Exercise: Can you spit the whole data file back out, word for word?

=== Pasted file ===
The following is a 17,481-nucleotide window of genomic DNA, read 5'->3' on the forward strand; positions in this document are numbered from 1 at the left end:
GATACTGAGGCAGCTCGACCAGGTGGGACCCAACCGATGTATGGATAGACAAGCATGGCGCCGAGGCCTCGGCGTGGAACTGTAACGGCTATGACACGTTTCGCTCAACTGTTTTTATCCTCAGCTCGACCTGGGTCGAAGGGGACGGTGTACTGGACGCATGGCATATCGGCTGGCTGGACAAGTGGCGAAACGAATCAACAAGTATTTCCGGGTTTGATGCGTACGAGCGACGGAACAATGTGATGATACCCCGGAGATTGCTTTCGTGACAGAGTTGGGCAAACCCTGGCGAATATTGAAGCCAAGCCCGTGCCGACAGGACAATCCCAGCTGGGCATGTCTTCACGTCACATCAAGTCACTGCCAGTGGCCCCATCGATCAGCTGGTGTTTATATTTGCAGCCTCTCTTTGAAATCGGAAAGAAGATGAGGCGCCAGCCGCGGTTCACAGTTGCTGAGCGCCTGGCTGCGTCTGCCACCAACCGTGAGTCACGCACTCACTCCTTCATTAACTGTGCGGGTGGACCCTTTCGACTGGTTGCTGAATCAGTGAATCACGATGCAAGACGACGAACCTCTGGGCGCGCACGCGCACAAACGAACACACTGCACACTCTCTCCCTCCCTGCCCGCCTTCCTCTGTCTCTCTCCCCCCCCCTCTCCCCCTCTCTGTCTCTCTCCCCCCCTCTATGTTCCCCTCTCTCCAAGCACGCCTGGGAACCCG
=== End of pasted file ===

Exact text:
The following is a 17,481-nucleotide window of genomic DNA, read 5'->3' on the forward strand; positions in this document are numbered from 1 at the left end:
GATACTGAGGCAGCTCGACCAGGTGGGACCCAACCGATGTATGGATAGACAAGCATGGCGCCGAGGCCTCGGCGTGGAACTGTAACGGCTATGACACGTTTCGCTCAACTGTTTTTATCCTCAGCTCGACCTGGGTCGAAGGGGACGGTGTACTGGACGCATGGCATATCGGCTGGCTGGACAAGTGGCGAAACGAATCAACAAGTATTTCCGGGTTTGATGCGTACGAGCGACGGAACAATGTGATGATACCCCGGAGATTGCTTTCGTGACAGAGTTGGGCAAACCCTGGCGAATATTGAAGCCAAGCCCGTGCCGACAGGACAATCCCAGCTGGGCATGTCTTCACGTCACATCAAGTCACTGCCAGTGGCCCCATCGATCAGCTGGTGTTTATATTTGCAGCCTCTCTTTGAAATCGGAAAGAAGATGAGGCGCCAGCCGCGGTTCACAGTTGCTGAGCGCCTGGCTGCGTCTGCCACCAACCGTGAGTCACGCACTCACTCCTTCATTAACTGTGCGGGTGGACCCTTTCGACTGGTTGCTGAATCAGTGAATCACGATGCAAGACGACGAACCTCTGGGCGCGCACGCGCACAAACGAACACACTGCACACTCTCTCCCTCCCTGCCCGCCTTCCTCTGTCTCTCTCCCCCCCCCTCTCCCCCTCTCTGTCTCTCTCCCCCCCTCTATGTTCCCCTCTCTCCAAGCACGCCTGGGAACCCG